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How Does Your Garden Grow?

Seedling in dirt Pleasure for an hour, a bottle of wine; pleasure for a year, marriage; pleasure for a lifetime, a garden. ~ Chinese Proverb

It's official, Spring is here! The sun is shining, the March rain has stopped, and even if you are not having optimal weather, it's time to plan, dream, and ponder this year's garden. How does your garden grow? In pots? Window boxes? Along pathways? Will you plant vegetables, herbs, fruits, or flowers? 

Do you start with bulbs, potted plants, roots, or begin at the beginning with seeds? At a recent writer's conference, author M. Kate Quinn, gave away seed packets to introduce the first book in her "Perennials" series, Summer Iris (available in July).

This lovely and thoughtful gesture made me stop and take notice. Seed packets, with their pretty pictures and simple packaging, always catch my eye. I am intrigued by the possibility and strength hidden inside each tiny seed.

While it might be too soon to plant, the root of the fun is what grows in your imagination before you pick up a shovel. Even if you have had bad luck in the past, start anew this season with a few herb plants. They are inexpensive, easy, and tasty. Try basil and mint; but be sure to plant the mint in a separate area or in its own container, it likes to spread. Put these no fuss kitchen helpers in a sunny spot (indoors or out) and water regularly.

No matter the selection, gardening is not only a fun and healthy hobby - fresh air and mild exercise - it is a chance for meditation and quiet time with nature. Plan today, dig tomorrow, and enjoy how your garden grows!

What will you plant this season? Share your gardening ideas, selection, tips, successes and failures with us.

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Comments

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Luci Weston

@Ruth: Oh my, we'll have to get you some good fertilizer and a strong pair of gloves! I like to see them grow, too. It is so rewarding to plant something one day and then on another, there is a beautiful bloom sunning itself.

Roses are my gardening challenge...I love to look at them, but can't seem to grow one to full bloom stage. Let's ask Tom!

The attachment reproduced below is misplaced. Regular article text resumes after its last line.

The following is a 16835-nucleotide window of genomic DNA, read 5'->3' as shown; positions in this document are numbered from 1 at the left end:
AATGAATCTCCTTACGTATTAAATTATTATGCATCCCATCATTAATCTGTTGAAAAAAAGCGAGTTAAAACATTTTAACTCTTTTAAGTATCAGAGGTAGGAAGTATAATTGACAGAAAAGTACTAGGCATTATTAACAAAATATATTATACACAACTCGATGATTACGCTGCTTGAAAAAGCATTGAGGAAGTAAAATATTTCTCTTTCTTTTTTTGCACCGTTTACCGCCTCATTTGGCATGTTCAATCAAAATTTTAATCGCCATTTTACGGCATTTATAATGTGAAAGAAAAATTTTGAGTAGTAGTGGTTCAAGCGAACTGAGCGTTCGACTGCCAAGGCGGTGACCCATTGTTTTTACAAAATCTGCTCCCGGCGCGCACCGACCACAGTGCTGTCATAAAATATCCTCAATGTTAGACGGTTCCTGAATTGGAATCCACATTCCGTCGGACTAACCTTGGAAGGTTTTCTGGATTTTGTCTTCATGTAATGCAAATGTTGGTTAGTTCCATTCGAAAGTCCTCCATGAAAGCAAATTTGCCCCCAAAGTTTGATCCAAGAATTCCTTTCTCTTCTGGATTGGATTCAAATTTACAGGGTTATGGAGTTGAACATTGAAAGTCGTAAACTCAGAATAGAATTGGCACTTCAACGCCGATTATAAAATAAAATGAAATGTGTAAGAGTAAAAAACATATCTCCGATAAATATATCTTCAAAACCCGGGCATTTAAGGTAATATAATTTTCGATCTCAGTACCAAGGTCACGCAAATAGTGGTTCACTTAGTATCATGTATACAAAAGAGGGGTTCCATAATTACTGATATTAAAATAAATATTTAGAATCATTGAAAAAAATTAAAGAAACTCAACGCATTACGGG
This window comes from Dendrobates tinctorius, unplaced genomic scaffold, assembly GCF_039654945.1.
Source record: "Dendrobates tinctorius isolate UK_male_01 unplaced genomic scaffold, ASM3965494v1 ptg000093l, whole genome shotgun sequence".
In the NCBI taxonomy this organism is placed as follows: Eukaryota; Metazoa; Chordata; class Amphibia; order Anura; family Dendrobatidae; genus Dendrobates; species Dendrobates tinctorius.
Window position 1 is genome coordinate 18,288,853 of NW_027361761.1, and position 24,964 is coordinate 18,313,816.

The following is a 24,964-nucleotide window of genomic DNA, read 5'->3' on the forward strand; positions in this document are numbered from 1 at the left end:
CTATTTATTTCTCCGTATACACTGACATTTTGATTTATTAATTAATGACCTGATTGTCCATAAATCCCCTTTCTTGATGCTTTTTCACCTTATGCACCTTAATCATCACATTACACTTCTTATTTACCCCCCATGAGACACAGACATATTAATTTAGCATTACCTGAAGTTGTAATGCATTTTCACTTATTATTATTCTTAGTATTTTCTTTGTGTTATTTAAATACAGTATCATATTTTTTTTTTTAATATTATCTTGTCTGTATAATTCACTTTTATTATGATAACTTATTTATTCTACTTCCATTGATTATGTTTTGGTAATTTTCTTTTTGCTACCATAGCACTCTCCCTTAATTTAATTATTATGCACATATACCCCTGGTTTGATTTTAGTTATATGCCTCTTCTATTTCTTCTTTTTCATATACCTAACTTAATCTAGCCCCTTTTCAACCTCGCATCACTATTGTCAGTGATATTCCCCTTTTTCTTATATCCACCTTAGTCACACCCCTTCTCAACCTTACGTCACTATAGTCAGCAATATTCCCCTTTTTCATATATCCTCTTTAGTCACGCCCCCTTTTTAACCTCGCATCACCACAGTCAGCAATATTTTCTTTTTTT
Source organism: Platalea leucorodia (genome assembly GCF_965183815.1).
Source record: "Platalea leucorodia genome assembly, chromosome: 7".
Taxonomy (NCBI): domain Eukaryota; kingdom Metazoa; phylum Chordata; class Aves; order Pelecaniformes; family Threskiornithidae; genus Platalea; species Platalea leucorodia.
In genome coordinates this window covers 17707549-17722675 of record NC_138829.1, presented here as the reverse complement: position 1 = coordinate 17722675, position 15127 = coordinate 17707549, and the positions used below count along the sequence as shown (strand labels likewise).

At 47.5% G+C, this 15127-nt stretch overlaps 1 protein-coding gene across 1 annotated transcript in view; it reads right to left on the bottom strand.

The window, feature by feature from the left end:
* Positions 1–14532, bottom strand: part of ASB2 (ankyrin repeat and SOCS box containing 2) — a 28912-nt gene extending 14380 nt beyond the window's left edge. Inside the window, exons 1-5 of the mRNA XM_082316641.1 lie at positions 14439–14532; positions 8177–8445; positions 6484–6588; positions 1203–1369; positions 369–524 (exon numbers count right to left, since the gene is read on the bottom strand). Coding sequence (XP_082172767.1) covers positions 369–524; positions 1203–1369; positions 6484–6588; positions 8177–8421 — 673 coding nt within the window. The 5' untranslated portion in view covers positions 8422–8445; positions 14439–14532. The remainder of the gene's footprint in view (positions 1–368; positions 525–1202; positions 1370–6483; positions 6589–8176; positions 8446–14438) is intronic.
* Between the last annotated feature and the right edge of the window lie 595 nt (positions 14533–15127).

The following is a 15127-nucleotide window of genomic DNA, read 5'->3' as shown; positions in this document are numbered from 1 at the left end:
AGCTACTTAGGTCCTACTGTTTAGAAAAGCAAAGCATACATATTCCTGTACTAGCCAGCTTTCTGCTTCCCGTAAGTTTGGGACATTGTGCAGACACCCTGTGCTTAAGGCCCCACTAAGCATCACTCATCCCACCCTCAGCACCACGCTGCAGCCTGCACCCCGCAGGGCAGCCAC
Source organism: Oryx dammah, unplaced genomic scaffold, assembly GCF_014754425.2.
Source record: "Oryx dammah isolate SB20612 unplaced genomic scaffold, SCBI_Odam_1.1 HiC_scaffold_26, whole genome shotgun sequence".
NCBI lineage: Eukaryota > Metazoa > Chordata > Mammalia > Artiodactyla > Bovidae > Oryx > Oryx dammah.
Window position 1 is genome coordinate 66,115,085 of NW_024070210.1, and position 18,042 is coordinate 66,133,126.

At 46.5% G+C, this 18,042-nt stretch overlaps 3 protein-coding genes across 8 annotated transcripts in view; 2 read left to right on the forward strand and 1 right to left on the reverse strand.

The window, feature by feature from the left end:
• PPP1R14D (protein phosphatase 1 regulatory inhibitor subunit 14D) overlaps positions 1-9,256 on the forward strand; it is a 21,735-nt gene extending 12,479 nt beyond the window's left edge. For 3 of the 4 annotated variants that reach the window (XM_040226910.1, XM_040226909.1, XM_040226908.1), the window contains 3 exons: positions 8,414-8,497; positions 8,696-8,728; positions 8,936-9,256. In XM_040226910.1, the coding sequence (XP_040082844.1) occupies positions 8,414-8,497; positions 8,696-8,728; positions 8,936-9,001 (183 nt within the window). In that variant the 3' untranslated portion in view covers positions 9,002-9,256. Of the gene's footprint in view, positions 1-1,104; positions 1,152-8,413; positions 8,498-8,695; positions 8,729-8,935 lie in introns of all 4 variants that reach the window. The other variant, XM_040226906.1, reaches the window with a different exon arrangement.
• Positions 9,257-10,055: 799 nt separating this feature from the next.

Ruth Seitelman

Hi Luci!

I have the proverbial 'Black Thumb.' Plants talk to me and ask me, no they beg me, not to touch them, they are too beautiful to die. It is not from neglect, although that has been known to happen. It is from over loving them. We even had an automatic sprinkler system installed. You should have seen how their little petals and leaves applauded.

This year, as in the past, Tom the gardener will take control. He leaves me to weed the rose bushes! At least the roses can protect themselves!

Enjoy the great spring weather,

... Ruth

Luci Weston

@Bose: I know! Funny...I hope it isn't true.

@Rosemary: Oh no! I like to think the plants I kill are part of the greater experiment!

Oh the squirrels...while I enjoy watching them scamper around, they can be quite the pests. I use ground cayenne pepper on the bulb areas. It works, is natural, and won't hurt them, they just move on to another garden.

Funny you mention the planters, I am currently researching the new "self-watering" type. I think these could go a long way to saving time, water, and plant life.

Rosemary

Hi Luci!

My gardening failures are far too many to list here. I love using bulbs, but the squirrels seem to have other ideas for them.

I have my best luck with big planters on the deck and shade flowers.

Bose

Wow, the Chinese only have one year of marital pleasure?!? Bummer.

Luci Weston

@kingbyriverk: 18 beds?! No wonder you can hardly move. Two years ago I planted 10 flats of Impatiens in one afternoon...like you this season, it was hard to get out of bed the next day. Obviously, we are over zealous gardeners! You are right though, it is a good gauge to see where you are on the fitness scale.

kingbyriverk

If you want to know how out of shape you are....start gardening. I cleaned out 18 beds this weekend and now I can hardly move. I need to mulch... but can't seem to find the energy. (o;

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